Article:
What does The Queen Mary International Dispute Resolution 2016 Survey tell us about the future direction of TMT disputes?

13 February 2017

Garreth Wong, Matthew Atkinson

The growth of the telecommunications, technology and media sectors in recent years has been dramatic. An understanding of attitudes in these sectors towards dispute resolution is essential to both in-house and external counsel alike. 

In this regard, the latest International Dispute Resolution Survey by the School of International Arbitration at Queen Mary, University of London is timely and prescient. It is the first to focus on TMT disputes.    

It is available here:  http://www.arbitration.qmul.ac.uk/research/2016/index.html

TMT disputes involve a huge range and depth of issues

Consistent with our own experience, the survey confirms that TMT disputes are not uncommon. Almost a quarter (23%) of respondents had been involved in more than 20 TMT disputes in the past five years. Fully a third (34%) of respondents had been involved in at least one dispute with a value in excess of US$100 million. 

Observing that the term "TMT" includes a very wide range of products and services across a range of industry sectors, the survey finds that the most commonly encountered disputes are those relating to: IP; joint venture or collaboration agreements; licensing, IT systems development or implementation; and competition. Unsurprisingly, each industry has its own particular concerns. So for example, regulatory issues are of concern in the telecoms sector, and outsourcing disputes are common in the IT sector. 

Of particular interest to crystal ball gazers, the survey finds that the most common disputes in the next five years are expected to be those relating to: IP; data protection/privacy; licensing; data system or security breaches and competition; joint venture or collaboration agreements; and IT systems development or implementation. 

The importance of sector specialism

Given the specialised nature of the industry, sector knowledge is key. Respondents rated commercial understanding of the industry sector as the most important factor influencing their choice of arbitrator.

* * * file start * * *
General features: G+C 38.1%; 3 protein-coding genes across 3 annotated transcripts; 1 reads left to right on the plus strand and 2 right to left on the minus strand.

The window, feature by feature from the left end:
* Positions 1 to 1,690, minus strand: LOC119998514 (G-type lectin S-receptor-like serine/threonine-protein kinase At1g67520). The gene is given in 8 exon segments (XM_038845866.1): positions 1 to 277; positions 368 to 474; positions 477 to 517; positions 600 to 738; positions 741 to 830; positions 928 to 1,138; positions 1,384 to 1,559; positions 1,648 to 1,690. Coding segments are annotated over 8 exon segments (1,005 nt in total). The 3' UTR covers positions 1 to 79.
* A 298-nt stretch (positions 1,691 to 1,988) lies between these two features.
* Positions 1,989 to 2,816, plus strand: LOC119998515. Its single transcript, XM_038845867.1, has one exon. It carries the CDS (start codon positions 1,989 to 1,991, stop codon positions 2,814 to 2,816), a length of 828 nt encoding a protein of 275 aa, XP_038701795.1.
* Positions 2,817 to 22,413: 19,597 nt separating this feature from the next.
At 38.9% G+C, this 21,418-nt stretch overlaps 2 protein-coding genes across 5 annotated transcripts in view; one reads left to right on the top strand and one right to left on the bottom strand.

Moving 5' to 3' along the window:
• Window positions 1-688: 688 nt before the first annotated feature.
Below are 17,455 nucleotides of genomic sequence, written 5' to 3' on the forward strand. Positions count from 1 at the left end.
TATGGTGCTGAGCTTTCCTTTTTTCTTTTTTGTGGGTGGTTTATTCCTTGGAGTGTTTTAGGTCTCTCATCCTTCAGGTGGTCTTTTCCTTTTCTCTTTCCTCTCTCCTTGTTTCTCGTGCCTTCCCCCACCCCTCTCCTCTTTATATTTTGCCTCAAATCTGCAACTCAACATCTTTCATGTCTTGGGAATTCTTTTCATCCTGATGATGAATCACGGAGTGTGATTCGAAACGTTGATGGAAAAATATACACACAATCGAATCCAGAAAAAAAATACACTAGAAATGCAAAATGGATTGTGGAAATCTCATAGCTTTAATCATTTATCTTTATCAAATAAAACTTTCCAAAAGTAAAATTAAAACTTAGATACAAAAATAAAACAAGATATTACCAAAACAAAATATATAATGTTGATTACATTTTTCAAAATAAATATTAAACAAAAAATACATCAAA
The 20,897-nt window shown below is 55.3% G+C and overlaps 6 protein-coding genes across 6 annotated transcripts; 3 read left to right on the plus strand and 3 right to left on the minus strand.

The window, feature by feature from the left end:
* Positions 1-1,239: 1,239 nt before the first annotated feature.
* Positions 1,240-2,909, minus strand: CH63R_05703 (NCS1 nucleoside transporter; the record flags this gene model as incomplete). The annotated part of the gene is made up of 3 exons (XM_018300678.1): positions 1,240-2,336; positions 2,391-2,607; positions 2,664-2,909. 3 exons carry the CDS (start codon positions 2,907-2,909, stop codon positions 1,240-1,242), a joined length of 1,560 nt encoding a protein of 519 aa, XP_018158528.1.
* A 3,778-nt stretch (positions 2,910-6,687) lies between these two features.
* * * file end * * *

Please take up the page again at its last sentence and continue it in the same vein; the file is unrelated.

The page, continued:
The same message applies to in-house counsel's choice of external counsel. In this regard, subject matter expertise and expertise in the arbitral process were as important in the choice of external counsel. 

Increasing use of arbitration in TMT disputes

At first glance, the results suggest that the use of arbitration in TMT disputes should be widespread: "92% of respondents indicated that international arbitration is well suited for TMT disputes."

But digging deeper, there is a sizeable gap between the respondents' favourable impression of arbitration, and whether or not arbitration is in practice encouraged in in-house counsel's dispute resolution policies. In this regard, in-house counsel's attitudes differ. In the telecoms sector, expert determination or adjudication was most encouraged, followed by mediation and litigation: "no respondent said that arbitration was positively encouraged". In the IT sector, litigation was most encouraged (50%), followed by arbitration (27%). 

This contrasts with in-house respondents from the energy, construction and manufacturing industries, who all rated arbitration as the most encouraged DR mechanism. This is consistent with our own experience (see Dispute resolution clauses in the energy sector - why they should be given extra thought).

The most commonly cited advantages of arbitration include: enforceability, avoiding litigation in a foreign jurisdiction, confidentiality/privacy, and expertise of the decision maker. The most commonly cited disadvantages include cost and delays, the perceived difficulty in obtaining injunctive relief and a lack of arbitrators with requisite expertise.  

In our view, there are a number of plausible reasons why arbitration lags behind litigation in TMT. Some disputes (such as data protection or competition) arise between non-contracting parties. In respect of contractual disputes, it can take time for the increasing awareness of the advantages of arbitration to crystallise into arbitration clauses in contracts, and then for disputes themselves to arise. 

Indeed, this optimism is confirmed by the survey. Fully 82% of respondents believe there will be an increase in the use of international arbitration to resolve TMT disputes. 

Use of technology in arbitrations

An interesting area explored by the survey is in relation to the use of technology to improve arbitration. TMT companies are unlikely to be attracted by paper-heavy, slow-moving proceedings. "More efficient e-disclosure and e-document review" and "e-case management/resolution software" were amongst the most common improvements that could be made. 

Indeed, our own experience is that arbitral tribunals are often more open to the use of new technologies than some local courts, for instance in the presentation of evidence. Used wisely, such technologies have the potential to cut costs and to increase the effectiveness of a party's case presentation. 

In light of this finding, the continued willingness of arbitral institutions and tribunals to utilise technology (e.g. electronic filings, hearings by phone or testimony by videoconference) is to be applauded. 

Conclusion

As the pace of technological improvements quicken, the prevalence of disputes in the TMT sector will only increase. The Queen Mary Survey provides a welcome and timely insight. 

Over the next few years, we expect to see continued efforts by arbitration practitioners, tribunals and institutions to ensure that arbitration caters better to the specific demands of TMT disputes. This could include the further use of specialist TMT arbitrator lists, the promulgation of procedural rules tailored to TMT cases, and increasing experimentation with innovative technology to increase the efficiency of the arbitral process.